In the initial treatment, we only focused on his test anxiety, because that was his agenda. But he came back a year later asking for help on other issues, which also went really well.

Fabrice: It sounds like the initial therapy was a trust builder, giving him what he wanted, and no more. You walked the walk with him and put him in control.

Taylor: Yes. You also have to build a good relationship with the parents, so they trust you and your therapeutic strategy as well. They were on board and let him work with me in this manner.

If you would like to contact Dr.Taylor Chesney with a question, or for treatment or training in TEAM-CBT, you can call her at 516-551-8063, email her by clicking here or visit her website. To register for her next online training group, click here.

If you have specific questions about the treatment of children or adolescents, make sure you contact her, as we may be able to set up a second podcast with Taylor!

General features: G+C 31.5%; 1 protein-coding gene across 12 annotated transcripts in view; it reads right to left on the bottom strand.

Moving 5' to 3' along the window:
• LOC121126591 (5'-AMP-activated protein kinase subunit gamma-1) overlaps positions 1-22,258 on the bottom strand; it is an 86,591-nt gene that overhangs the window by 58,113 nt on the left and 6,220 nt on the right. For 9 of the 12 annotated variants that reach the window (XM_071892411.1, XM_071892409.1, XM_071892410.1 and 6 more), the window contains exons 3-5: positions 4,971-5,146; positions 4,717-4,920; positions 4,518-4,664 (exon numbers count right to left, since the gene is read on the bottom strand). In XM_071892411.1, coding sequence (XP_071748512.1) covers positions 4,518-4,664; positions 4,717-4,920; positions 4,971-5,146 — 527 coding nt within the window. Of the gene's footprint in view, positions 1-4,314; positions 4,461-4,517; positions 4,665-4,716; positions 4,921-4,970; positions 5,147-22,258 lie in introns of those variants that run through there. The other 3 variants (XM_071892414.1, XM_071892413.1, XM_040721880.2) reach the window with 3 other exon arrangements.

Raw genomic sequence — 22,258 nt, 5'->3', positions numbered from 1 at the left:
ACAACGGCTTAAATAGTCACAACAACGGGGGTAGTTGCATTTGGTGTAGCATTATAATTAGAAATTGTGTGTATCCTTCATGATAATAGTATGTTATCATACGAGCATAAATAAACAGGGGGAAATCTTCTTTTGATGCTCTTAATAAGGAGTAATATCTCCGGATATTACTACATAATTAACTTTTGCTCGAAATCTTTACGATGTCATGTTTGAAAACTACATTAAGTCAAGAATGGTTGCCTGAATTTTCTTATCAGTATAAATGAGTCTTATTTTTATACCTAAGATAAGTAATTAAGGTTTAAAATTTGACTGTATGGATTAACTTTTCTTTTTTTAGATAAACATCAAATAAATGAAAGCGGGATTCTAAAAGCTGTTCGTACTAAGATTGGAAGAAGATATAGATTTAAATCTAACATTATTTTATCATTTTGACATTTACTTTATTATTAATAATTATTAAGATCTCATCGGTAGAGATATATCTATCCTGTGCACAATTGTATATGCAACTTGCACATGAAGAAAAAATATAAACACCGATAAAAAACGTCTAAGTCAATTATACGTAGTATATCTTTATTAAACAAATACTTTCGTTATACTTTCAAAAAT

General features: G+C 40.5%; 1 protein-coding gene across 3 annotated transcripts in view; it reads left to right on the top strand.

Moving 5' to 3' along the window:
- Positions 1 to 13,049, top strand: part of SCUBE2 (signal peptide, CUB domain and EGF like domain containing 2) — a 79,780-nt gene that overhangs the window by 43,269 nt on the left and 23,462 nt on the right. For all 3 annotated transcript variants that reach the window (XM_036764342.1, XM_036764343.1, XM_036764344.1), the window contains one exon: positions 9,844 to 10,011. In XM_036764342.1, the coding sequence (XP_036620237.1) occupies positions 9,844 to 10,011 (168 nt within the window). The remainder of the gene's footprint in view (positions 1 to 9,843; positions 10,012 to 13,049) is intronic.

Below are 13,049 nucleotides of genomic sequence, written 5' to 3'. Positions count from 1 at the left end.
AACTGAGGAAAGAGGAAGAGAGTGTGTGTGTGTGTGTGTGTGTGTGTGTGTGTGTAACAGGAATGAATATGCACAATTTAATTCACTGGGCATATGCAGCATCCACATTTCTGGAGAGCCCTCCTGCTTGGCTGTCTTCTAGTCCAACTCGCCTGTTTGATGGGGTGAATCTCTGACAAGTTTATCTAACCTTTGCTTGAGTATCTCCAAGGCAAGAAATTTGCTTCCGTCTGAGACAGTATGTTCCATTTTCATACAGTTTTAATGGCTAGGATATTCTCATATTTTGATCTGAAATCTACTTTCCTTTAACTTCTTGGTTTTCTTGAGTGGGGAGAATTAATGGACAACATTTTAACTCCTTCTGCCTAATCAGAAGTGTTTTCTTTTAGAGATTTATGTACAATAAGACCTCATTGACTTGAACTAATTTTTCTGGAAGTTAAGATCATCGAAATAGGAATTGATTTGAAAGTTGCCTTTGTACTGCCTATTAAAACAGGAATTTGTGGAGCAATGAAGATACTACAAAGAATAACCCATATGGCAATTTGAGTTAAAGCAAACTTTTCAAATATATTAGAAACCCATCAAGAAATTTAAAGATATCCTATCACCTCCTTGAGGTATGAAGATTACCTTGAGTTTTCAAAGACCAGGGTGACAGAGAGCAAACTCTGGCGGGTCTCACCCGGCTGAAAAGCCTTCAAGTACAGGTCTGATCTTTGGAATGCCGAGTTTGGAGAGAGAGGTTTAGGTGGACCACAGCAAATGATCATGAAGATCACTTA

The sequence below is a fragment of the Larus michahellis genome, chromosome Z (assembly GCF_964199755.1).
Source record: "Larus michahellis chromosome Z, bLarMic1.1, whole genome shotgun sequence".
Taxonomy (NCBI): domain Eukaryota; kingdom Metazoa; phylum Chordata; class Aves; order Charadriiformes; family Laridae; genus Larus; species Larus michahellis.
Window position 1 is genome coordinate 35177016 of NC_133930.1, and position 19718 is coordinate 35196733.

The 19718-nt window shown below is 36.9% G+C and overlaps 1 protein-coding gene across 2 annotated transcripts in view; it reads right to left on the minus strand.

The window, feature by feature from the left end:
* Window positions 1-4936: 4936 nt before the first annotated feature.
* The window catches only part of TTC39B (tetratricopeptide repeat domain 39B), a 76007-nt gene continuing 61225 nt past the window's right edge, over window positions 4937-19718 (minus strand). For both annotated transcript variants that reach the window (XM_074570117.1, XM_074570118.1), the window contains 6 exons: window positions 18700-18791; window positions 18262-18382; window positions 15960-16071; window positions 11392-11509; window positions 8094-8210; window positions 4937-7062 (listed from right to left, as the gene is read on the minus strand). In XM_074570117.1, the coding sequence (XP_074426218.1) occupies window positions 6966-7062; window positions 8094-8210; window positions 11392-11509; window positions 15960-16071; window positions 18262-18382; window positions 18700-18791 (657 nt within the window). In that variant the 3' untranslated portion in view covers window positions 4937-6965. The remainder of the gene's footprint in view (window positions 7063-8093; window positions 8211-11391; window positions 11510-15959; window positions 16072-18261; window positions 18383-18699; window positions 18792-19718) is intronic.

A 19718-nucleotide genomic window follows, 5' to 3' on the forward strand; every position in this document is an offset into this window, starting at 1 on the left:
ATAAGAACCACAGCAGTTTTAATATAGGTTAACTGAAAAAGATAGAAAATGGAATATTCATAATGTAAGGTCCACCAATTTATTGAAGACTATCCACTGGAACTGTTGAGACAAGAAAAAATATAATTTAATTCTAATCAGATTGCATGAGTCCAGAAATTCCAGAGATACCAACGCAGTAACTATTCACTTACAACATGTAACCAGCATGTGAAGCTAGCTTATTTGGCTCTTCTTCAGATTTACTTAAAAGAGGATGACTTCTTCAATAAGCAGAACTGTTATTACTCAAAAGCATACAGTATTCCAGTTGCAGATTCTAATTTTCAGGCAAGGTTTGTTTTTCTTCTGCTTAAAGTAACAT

David

Coming Up Soon–

TEAM-CBT Methods for the Treatment of Relationship Difficulties

Step by Step Training for Therapists

by David Burns, MD and Jill Levitt, PhD

Learn how to reduce patient resistance and boost motivation to change. Master skills that will enhance communication skills and increase intimacy with loved ones. This workshop is highly interactive with many case examples and opportunities for practice using role plays.

Join us for a day of fun and inspiring learning on site in Palo Alto OR online from anywhere in the world by this dynamic teaching duo!

Sunday October 28th, 2018 (9am-4pm PST) 6 CE*s. $135

To register, go to Feeling Good Institute

* * *

Rapid Recovery from Trauma

a two-day workshop

by David D. Burns, MD

October 4-5, 2018–Woodland Hills, CA

and

November 1-2, 2018–Pasadena, CA

The November workshop includes Live Streaming
if you cannot attend in person)

For further information, go to www.IAHB.org
or call 1-800-258-8411

Register Now!

 

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2 thoughts on “107: Meet Dr. Taylor Chesney!

  1. Once again another fine Podcast. Great to see that TEAM CBT is effective with younger folks. I thought Taylor did a great job when she mentioned it must be annoying to you for people to bug you about getting over your anxiety and him realizing that anxiety is ok. Must have been a big relief for him…